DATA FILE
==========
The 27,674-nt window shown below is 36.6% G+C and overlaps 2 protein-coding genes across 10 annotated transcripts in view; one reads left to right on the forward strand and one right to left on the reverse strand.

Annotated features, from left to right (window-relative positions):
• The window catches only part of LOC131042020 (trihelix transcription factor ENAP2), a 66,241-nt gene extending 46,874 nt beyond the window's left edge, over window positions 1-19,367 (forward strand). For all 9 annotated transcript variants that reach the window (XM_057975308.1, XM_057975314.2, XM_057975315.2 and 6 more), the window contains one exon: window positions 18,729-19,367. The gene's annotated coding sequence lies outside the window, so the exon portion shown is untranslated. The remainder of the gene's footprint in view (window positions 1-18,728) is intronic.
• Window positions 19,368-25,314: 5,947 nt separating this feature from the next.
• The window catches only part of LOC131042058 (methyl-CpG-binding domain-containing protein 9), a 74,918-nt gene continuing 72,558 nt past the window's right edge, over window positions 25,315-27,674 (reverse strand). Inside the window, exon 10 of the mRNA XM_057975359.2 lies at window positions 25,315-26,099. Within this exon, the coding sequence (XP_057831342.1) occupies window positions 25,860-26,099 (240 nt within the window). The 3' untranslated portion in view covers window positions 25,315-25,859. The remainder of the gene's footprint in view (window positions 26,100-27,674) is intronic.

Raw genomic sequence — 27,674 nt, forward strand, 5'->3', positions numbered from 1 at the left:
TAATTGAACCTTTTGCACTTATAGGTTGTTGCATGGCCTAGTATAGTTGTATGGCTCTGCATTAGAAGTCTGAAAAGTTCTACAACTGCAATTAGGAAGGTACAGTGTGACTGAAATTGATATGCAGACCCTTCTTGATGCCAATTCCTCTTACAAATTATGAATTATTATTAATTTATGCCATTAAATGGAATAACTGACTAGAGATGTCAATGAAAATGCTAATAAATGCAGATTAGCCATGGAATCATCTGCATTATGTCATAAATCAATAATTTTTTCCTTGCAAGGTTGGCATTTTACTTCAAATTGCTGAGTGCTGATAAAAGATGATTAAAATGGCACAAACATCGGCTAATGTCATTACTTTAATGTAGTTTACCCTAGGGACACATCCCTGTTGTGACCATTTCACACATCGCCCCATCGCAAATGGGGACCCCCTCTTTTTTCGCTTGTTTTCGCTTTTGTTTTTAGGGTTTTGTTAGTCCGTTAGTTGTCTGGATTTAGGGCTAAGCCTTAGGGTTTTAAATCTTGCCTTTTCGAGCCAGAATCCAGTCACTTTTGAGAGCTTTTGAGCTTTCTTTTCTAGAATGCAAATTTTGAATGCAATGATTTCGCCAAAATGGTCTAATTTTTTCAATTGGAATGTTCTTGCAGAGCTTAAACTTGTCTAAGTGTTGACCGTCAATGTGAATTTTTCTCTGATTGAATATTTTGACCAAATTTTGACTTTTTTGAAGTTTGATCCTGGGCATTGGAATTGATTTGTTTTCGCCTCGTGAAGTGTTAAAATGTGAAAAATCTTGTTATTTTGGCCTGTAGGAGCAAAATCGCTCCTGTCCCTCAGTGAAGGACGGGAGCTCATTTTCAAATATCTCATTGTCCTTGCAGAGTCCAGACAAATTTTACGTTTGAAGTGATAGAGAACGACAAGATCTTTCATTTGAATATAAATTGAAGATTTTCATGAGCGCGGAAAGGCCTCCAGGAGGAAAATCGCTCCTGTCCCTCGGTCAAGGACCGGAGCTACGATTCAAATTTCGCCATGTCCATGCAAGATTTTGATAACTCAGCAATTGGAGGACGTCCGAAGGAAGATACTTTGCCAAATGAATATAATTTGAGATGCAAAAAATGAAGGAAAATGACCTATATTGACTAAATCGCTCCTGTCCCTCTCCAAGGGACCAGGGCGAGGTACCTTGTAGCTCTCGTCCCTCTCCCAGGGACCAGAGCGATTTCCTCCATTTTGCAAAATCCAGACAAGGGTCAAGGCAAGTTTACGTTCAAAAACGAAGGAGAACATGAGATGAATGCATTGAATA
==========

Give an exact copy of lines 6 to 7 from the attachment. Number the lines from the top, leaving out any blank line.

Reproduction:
Raw genomic sequence — 27,674 nt, forward strand, 5'->3', positions numbered from 1 at the left:
TAATTGAACCTTTTGCACTTATAGGTTGTTGCATGGCCTAGTATAGTTGTATGGCTCTGCATTAGAAGTCTGAAAAGTTCTACAACTGCAATTAGGAAGGTACAGTGTGACTGAAATTGATATGCAGACCCTTCTTGATGCCAATTCCTCTTACAAATTATGAATTATTATTAATTTATGCCATTAAATGGAATAACTGACTAGAGATGTCAATGAAAATGCTAATAAATGCAGATTAGCCATGGAATCATCTGCATTATGTCATAAATCAATAATTTTTTCCTTGCAAGGTTGGCATTTTACTTCAAATTGCTGAGTGCTGATAAAAGATGATTAAAATGGCACAAACATCGGCTAATGTCATTACTTTAATGTAGTTTACCCTAGGGACACATCCCTGTTGTGACCATTTCACACATCGCCCCATCGCAAATGGGGACCCCCTCTTTTTTCGCTTGTTTTCGCTTTTGTTTTTAGGGTTTTGTTAGTCCGTTAGTTGTCTGGATTTAGGGCTAAGCCTTAGGGTTTTAAATCTTGCCTTTTCGAGCCAGAATCCAGTCACTTTTGAGAGCTTTTGAGCTTTCTTTTCTAGAATGCAAATTTTGAATGCAATGATTTCGCCAAAATGGTCTAATTTTTTCAATTGGAATGTTCTTGCAGAGCTTAAACTTGTCTAAGTGTTGACCGTCAATGTGAATTTTTCTCTGATTGAATATTTTGACCAAATTTTGACTTTTTTGAAGTTTGATCCTGGGCATTGGAATTGATTTGTTTTCGCCTCGTGAAGTGTTAAAATGTGAAAAATCTTGTTATTTTGGCCTGTAGGAGCAAAATCGCTCCTGTCCCTCAGTGAAGGACGGGAGCTCATTTTCAAATATCTCATTGTCCTTGCAGAGTCCAGACAAATTTTACGTTTGAAGTGATAGAGAACGACAAGATCTTTCATTTGAATATAAATTGAAGATTTTCATGAGCGCGGAAAGGCCTCCAGGAGGAAAATCGCTCCTGTCCCTCGGTCAAGGACCGGAGCTACGATTCAAATTTCGCCATGTCCATGCAAGATTTTGATAACTCAGCAATTGGAGGACGTCCGAAGGAAGATACTTTGCCAAATGAATATAATTTGAGATGCAAAAAATGAAGGAAAATGACCTATATTGACTAAATCGCTCCTGTCCCTCTCCAAGGGACCAGGGCGAGGTACCTTGTAGCTCTCGTCCCTCTCCCAGGGACCAGAGCGATTTCCTCCATTTTGCAAAATCCAGACAAGGGTCAAGGCAAGTTTACGTTCAAAAACGAAGGAGAACATGAGATGAATGCATTGAATA